Ironies and curiosities aside, the series should be Johnson at his best.
His colleagues rave about the longtime professor's ability to paint a vibrant portrait of American history through the stories of the people of a particular time. And Johnson prides himself on taking a comparative approach to history. By comparing personalities from colonial America, at least one area historian thinks Johnson may have landed on the perfect recipe for an entertaining series.
History Professor Richard Johnson, a native of England, has a world of ideas about why the American Revolution is still being felt in the U.S. today. Photo by Kathy Sauber. Globe courtesy 1-World Globes, Seattle.
"He's one of the crown jewels of the history department," Bridgman says. "He is a superb lecturer and it's certainly an interesting topic. I think it couldn't help but be an extremely interesting lecture series."
Johnson, who once chaired the department, also gets accolades from its current chair, John Findlay.
"I've always regarded Richard Johnson as a quality teacher," he says. "He's thoughtful and entertaining. He always has an interesting angle on the subject and he's tremendously funny. He conveys a lot about history by talking about individuals in a way that makes history come alive."
That focus on individuals doesn't come at the expense of his comparative approach, according to Johnson. Maybe because he grew up in another country and spent so much time studying medieval history before shifting to American history, Johnson can't help but compare and contrast.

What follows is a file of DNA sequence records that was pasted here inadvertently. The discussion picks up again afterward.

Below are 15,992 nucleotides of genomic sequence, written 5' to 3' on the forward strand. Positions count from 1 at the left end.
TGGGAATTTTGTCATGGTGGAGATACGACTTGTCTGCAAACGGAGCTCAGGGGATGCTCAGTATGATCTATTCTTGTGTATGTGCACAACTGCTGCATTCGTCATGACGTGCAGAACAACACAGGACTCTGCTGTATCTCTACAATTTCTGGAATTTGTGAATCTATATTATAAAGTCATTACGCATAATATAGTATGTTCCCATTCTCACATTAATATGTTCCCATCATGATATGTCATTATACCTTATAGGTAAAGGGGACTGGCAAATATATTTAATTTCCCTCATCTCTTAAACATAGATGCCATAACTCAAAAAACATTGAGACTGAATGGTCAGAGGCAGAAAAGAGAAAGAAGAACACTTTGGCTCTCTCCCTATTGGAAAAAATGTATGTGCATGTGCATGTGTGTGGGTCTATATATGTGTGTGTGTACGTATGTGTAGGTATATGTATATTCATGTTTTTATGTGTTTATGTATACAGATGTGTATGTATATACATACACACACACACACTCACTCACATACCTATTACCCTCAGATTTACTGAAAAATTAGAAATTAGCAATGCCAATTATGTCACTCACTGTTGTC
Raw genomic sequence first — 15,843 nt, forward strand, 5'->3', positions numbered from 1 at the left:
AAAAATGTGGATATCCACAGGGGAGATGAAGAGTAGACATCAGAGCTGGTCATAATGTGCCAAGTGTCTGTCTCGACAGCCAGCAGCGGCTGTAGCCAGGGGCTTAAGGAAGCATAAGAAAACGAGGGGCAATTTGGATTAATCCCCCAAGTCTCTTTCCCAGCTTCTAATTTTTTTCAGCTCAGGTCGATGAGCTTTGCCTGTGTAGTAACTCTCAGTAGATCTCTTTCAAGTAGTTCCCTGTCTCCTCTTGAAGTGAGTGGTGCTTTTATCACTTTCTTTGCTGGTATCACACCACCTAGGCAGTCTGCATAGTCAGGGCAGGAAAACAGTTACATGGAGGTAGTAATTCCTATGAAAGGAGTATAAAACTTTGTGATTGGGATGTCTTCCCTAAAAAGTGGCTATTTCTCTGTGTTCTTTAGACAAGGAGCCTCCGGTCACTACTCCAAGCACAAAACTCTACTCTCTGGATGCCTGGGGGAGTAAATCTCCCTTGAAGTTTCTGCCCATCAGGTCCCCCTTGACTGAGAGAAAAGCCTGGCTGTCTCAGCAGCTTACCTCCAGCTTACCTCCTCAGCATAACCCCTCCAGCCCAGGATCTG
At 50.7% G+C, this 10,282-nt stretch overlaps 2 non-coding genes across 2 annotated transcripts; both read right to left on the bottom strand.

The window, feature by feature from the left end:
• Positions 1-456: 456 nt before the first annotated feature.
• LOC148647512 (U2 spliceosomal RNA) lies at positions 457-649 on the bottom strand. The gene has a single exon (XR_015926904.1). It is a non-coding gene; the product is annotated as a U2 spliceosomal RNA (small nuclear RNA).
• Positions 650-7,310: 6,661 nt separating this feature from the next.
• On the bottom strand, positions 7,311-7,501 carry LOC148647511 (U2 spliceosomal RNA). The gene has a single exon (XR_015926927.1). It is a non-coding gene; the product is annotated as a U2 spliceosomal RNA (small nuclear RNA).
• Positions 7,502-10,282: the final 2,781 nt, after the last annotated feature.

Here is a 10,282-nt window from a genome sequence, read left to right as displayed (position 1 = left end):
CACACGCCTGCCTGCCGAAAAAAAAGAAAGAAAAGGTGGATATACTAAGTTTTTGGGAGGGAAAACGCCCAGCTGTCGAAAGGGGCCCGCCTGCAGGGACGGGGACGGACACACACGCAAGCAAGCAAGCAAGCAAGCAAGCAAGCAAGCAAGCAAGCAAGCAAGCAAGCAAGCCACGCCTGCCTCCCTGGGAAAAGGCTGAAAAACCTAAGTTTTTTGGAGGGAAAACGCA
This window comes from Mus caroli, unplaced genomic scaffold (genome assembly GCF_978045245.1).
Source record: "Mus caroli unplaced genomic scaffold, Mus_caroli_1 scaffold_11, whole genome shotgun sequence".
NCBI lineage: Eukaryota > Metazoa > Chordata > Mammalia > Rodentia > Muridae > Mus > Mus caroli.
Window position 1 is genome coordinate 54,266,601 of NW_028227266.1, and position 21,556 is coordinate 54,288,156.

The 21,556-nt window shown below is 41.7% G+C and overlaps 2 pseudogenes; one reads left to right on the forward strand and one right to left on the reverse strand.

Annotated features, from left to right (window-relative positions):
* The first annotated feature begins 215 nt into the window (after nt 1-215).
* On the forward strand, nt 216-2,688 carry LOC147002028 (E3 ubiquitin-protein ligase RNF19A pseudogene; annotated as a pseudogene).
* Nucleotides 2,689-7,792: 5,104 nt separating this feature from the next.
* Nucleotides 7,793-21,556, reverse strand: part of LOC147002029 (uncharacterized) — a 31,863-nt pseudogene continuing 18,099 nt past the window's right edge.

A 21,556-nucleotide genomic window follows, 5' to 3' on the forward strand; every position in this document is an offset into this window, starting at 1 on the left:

He prefers to put the American Revolution into a global context, to look at how it affected different segments of society in this country and around the world.
"One aspect of American historians that I find a little troubling sometimes is that they tend to focus so much on the United States that they see it as totally exceptional. They don't perceive parallels and distinctions and so on in a way that they might. This wouldn't happen if you were studying English history in the context of European history."
For example, one comparison he says shouldn't be overlooked is Europe's colonial history and the United States' so called settling of the West.
"One of the parallels that can and sometimes has been drawn is that some countries expanded overseas and others could expand within their own continent," he says. "Czarist Russia could expand east and the U.S. could expand west. That led to different approaches to the native people who were subjugated, or absorbed, or invited to join the system.
"That tends to suggest a slightly less exceptionalist history for the United States. That doesn't mean the United States has not been, shall we say, extraordinarily favored by providence and something of a model for other countries in how it has developed its political systems."
This time Johnson points to Australia and Canada for comparison. Both were former colonies, both are now independent nations. Neither, however, has a revolutionary past and the resulting sense of separate origin, like the United States. Because of its revolutionary beginnings, Johnson says, the United States has a tendency to justify present policies by looking back to a glorified and heroic past.Go To: Page 1 | Page 2 | Page 3